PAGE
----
During its investor call for the third quarter earnings for fiscal 2012, Harris Corporation announced that it would be selling its Broadcast Communications division, which supplies a wide range of broadcast technologies to stations and TV operations around the world.
In the call, the company reported a GAAP loss of $255 million on $1.48 billion in revenue and took "a non-cash charge of $407 million after-tax, or $3.62 per diluted share, to write down a significant portion of the goodwill and other long-lived assets in Broadcast Communications," as part of its plan to sell off the division.
William M. Brown joined Harris in November as its president and chief executive officer in November of 2011 and in the earnings call earlier this year, Brown noted that they were reevaluating their businesses, which prompted some speculation that the broadcast division might be sold so that Harris could focus on its much larger government, military and private sector businesses.
In a statement on Tuesday, Brown noted that "the decision to divest Broadcast Communications resulted from a thorough review of our business portfolio, which determined that the business is no longer aligned with the company's long-term strategy. The plan to sell these assets supports our disciplined approach to capital allocation, and we intend to use the proceeds to return cash to shareholders and invest in growing our core businesses."
A Harris spokesman noted that the Broadcast Communications division was in "good shape" financially with no debt and a "positive cash flow" so that it was well positioned to operate as a stand-alone operation after a sale.
In the run-up to the sale, it would also be business as usual under the existing management and staff, the spokesman explained.
"We are not discontinuing operations," the spokesman stressed. "We are not shutting down operations. We continue on as we always have. No one is losing jobs. We will continue to work to close deals and win new customers and to support existing ones."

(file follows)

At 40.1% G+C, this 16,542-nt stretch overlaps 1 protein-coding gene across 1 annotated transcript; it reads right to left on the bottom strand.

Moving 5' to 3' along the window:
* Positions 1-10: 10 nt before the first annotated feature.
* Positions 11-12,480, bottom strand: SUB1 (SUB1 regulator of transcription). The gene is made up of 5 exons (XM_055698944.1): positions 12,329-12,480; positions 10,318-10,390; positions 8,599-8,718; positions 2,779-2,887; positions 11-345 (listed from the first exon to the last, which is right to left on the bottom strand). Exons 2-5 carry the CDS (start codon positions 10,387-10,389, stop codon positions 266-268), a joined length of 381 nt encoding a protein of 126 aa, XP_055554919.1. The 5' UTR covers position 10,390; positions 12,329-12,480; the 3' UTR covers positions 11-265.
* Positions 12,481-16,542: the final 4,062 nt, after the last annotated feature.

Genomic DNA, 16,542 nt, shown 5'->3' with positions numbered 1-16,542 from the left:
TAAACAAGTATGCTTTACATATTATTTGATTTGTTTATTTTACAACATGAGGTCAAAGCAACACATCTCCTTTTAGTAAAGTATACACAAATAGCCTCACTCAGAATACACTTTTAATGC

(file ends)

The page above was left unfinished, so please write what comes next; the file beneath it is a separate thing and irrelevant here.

Harris does not break out financials for the Broadcast Communications division, which is part of its Integrated Network Solutions sector. Within that group, the company did note that "strong organic growth in Harris CapRock Communications and Healthcare Solutions was offset by declining revenue in IT Services from the loss of the Patriot program and in Broadcast Communications as a result of weaker demand in North America and longer international sales lead times."
In a letter issued after the announcement of the sales, Harris Morris, president of the Broadcast Communications Division at Harris Corporation noted that "I fully support this decision and believe that the timing is right for both Harris and Broadcast Communications. Harris has supported us by investing in our business, allowing us to develop some of the market's most innovative, solution-based technologies. However, over time Broadcast Communications has become less aligned with the Harris core businesses and long term strategy. Operating independently or as part of a broadcast or media-focused enterprise will provide us with strategic investment, increased competitive flexibility, and customer focus to lead the continuing transformation in this competitive marketplace."
Morris also stressed that "the decision to divest in no way reflects the quality of the work Broadcast Communications performed in support of our customers and our company. Harris simply determined that Broadcast Communications could provide higher value and operate more effectively under a different ownership model."
He also noted that the division "will continue to be a part of Harris Corporation and operate business as usual. Our valued relationships, both longstanding and new, remain our top priority. The global team will continue to work diligently to ensure our commitment to our customers and partners remains steadfast, our execution to fulfill commitments is flawless, and our progress against strategic objectives remains focused."
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